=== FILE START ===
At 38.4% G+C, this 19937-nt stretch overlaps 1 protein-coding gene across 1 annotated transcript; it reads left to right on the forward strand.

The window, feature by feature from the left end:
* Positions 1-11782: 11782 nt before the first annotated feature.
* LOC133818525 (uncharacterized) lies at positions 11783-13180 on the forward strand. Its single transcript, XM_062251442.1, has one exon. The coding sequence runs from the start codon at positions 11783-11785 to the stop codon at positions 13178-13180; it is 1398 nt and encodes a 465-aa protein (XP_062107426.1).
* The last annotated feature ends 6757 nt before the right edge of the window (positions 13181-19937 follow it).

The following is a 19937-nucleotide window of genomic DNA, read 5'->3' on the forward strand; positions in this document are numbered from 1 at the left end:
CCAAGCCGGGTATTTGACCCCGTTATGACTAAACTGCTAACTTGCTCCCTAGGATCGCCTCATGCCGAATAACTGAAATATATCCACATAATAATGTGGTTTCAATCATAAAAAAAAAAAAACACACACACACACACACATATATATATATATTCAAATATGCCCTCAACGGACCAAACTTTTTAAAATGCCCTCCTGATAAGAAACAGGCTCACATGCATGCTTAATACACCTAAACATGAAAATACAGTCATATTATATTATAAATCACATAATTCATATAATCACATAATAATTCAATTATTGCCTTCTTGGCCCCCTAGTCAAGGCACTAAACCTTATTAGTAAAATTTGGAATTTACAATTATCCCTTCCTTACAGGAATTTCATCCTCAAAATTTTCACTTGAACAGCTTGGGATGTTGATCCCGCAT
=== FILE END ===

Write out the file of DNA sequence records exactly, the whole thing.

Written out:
At 38.4% G+C, this 19937-nt stretch overlaps 1 protein-coding gene across 1 annotated transcript; it reads left to right on the forward strand.

The window, feature by feature from the left end:
* Positions 1-11782: 11782 nt before the first annotated feature.
* LOC133818525 (uncharacterized) lies at positions 11783-13180 on the forward strand. Its single transcript, XM_062251442.1, has one exon. The coding sequence runs from the start codon at positions 11783-11785 to the stop codon at positions 13178-13180; it is 1398 nt and encodes a 465-aa protein (XP_062107426.1).
* The last annotated feature ends 6757 nt before the right edge of the window (positions 13181-19937 follow it).

The following is a 19937-nucleotide window of genomic DNA, read 5'->3' on the forward strand; positions in this document are numbered from 1 at the left end:
CCAAGCCGGGTATTTGACCCCGTTATGACTAAACTGCTAACTTGCTCCCTAGGATCGCCTCATGCCGAATAACTGAAATATATCCACATAATAATGTGGTTTCAATCATAAAAAAAAAAAAACACACACACACACACACATATATATATATATTCAAATATGCCCTCAACGGACCAAACTTTTTAAAATGCCCTCCTGATAAGAAACAGGCTCACATGCATGCTTAATACACCTAAACATGAAAATACAGTCATATTATATTATAAATCACATAATTCATATAATCACATAATAATTCAATTATTGCCTTCTTGGCCCCCTAGTCAAGGCACTAAACCTTATTAGTAAAATTTGGAATTTACAATTATCCCTTCCTTACAGGAATTTCATCCTCAAAATTTTCACTTGAACAGCTTGGGATGTTGATCCCGCAT